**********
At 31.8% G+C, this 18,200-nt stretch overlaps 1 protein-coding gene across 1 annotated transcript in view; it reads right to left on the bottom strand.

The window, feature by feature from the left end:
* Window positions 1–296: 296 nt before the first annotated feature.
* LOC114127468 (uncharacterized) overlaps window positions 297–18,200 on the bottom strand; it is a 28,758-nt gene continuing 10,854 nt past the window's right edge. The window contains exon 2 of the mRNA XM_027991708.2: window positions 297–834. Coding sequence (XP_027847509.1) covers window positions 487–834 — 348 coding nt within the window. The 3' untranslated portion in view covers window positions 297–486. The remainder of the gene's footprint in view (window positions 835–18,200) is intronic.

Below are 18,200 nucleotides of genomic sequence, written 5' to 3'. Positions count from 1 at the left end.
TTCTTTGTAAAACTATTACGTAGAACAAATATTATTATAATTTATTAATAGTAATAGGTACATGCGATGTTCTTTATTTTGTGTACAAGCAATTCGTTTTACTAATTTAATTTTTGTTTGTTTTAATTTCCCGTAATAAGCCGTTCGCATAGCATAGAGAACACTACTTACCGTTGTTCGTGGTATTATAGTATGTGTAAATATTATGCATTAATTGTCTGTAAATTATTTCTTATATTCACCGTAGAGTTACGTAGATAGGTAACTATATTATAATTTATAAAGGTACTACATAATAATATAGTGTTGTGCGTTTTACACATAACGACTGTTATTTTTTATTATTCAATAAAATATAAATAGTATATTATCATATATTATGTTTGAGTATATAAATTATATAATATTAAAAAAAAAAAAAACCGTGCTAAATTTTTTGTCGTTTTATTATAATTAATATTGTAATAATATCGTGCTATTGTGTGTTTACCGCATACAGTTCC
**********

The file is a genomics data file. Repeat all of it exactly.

At 31.8% G+C, this 18,200-nt stretch overlaps 1 protein-coding gene across 1 annotated transcript in view; it reads right to left on the bottom strand.

The window, feature by feature from the left end:
* Window positions 1–296: 296 nt before the first annotated feature.
* LOC114127468 (uncharacterized) overlaps window positions 297–18,200 on the bottom strand; it is a 28,758-nt gene continuing 10,854 nt past the window's right edge. The window contains exon 2 of the mRNA XM_027991708.2: window positions 297–834. Coding sequence (XP_027847509.1) covers window positions 487–834 — 348 coding nt within the window. The 3' untranslated portion in view covers window positions 297–486. The remainder of the gene's footprint in view (window positions 835–18,200) is intronic.

Below are 18,200 nucleotides of genomic sequence, written 5' to 3'. Positions count from 1 at the left end.
TTCTTTGTAAAACTATTACGTAGAACAAATATTATTATAATTTATTAATAGTAATAGGTACATGCGATGTTCTTTATTTTGTGTACAAGCAATTCGTTTTACTAATTTAATTTTTGTTTGTTTTAATTTCCCGTAATAAGCCGTTCGCATAGCATAGAGAACACTACTTACCGTTGTTCGTGGTATTATAGTATGTGTAAATATTATGCATTAATTGTCTGTAAATTATTTCTTATATTCACCGTAGAGTTACGTAGATAGGTAACTATATTATAATTTATAAAGGTACTACATAATAATATAGTGTTGTGCGTTTTACACATAACGACTGTTATTTTTTATTATTCAATAAAATATAAATAGTATATTATCATATATTATGTTTGAGTATATAAATTATATAATATTAAAAAAAAAAAAAACCGTGCTAAATTTTTTGTCGTTTTATTATAATTAATATTGTAATAATATCGTGCTATTGTGTGTTTACCGCATACAGTTCC